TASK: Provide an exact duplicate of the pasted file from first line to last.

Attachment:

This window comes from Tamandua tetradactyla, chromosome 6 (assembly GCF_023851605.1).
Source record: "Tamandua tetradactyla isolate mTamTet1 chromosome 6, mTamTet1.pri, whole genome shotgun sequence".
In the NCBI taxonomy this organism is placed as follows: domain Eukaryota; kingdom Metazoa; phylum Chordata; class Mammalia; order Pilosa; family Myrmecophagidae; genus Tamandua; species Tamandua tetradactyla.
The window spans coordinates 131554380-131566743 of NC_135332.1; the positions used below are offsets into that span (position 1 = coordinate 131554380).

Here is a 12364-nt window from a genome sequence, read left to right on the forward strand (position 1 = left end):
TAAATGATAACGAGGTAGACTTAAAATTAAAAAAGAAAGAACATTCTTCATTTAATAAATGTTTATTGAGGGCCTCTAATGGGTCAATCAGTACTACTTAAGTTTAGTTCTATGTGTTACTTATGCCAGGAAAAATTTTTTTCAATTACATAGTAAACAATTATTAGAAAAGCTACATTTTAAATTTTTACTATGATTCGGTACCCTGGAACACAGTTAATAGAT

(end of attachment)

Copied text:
This window comes from Tamandua tetradactyla, chromosome 6 (assembly GCF_023851605.1).
Source record: "Tamandua tetradactyla isolate mTamTet1 chromosome 6, mTamTet1.pri, whole genome shotgun sequence".
In the NCBI taxonomy this organism is placed as follows: domain Eukaryota; kingdom Metazoa; phylum Chordata; class Mammalia; order Pilosa; family Myrmecophagidae; genus Tamandua; species Tamandua tetradactyla.
The window spans coordinates 131554380-131566743 of NC_135332.1; the positions used below are offsets into that span (position 1 = coordinate 131554380).

Here is a 12364-nt window from a genome sequence, read left to right on the forward strand (position 1 = left end):
TAAATGATAACGAGGTAGACTTAAAATTAAAAAAGAAAGAACATTCTTCATTTAATAAATGTTTATTGAGGGCCTCTAATGGGTCAATCAGTACTACTTAAGTTTAGTTCTATGTGTTACTTATGCCAGGAAAAATTTTTTTCAATTACATAGTAAACAATTATTAGAAAAGCTACATTTTAAATTTTTACTATGATTCGGTACCCTGGAACACAGTTAATAGAT